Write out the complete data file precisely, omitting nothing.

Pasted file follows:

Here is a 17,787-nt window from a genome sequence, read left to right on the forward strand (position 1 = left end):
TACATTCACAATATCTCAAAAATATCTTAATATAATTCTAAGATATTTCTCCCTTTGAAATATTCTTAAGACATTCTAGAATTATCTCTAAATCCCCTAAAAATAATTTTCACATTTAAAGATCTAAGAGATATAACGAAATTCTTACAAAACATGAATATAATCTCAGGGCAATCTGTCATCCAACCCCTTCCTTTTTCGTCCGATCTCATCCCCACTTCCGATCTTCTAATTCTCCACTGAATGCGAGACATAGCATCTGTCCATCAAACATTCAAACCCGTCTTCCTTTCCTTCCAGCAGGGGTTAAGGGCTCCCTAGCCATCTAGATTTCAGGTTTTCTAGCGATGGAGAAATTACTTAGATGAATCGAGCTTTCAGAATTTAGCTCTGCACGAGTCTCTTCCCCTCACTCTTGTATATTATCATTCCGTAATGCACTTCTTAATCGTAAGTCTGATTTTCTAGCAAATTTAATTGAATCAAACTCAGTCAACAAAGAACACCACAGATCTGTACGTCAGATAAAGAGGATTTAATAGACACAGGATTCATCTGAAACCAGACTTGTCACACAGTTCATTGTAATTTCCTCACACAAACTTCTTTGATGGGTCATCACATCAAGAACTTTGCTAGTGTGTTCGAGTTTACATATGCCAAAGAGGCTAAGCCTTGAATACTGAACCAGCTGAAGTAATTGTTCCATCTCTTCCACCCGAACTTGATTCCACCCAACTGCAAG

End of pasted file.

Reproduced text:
Here is a 17,787-nt window from a genome sequence, read left to right on the forward strand (position 1 = left end):
TACATTCACAATATCTCAAAAATATCTTAATATAATTCTAAGATATTTCTCCCTTTGAAATATTCTTAAGACATTCTAGAATTATCTCTAAATCCCCTAAAAATAATTTTCACATTTAAAGATCTAAGAGATATAACGAAATTCTTACAAAACATGAATATAATCTCAGGGCAATCTGTCATCCAACCCCTTCCTTTTTCGTCCGATCTCATCCCCACTTCCGATCTTCTAATTCTCCACTGAATGCGAGACATAGCATCTGTCCATCAAACATTCAAACCCGTCTTCCTTTCCTTCCAGCAGGGGTTAAGGGCTCCCTAGCCATCTAGATTTCAGGTTTTCTAGCGATGGAGAAATTACTTAGATGAATCGAGCTTTCAGAATTTAGCTCTGCACGAGTCTCTTCCCCTCACTCTTGTATATTATCATTCCGTAATGCACTTCTTAATCGTAAGTCTGATTTTCTAGCAAATTTAATTGAATCAAACTCAGTCAACAAAGAACACCACAGATCTGTACGTCAGATAAAGAGGATTTAATAGACACAGGATTCATCTGAAACCAGACTTGTCACACAGTTCATTGTAATTTCCTCACACAAACTTCTTTGATGGGTCATCACATCAAGAACTTTGCTAGTGTGTTCGAGTTTACATATGCCAAAGAGGCTAAGCCTTGAATACTGAACCAGCTGAAGTAATTGTTCCATCTCTTCCACCCGAACTTGATTCCACCCAACTGCAAG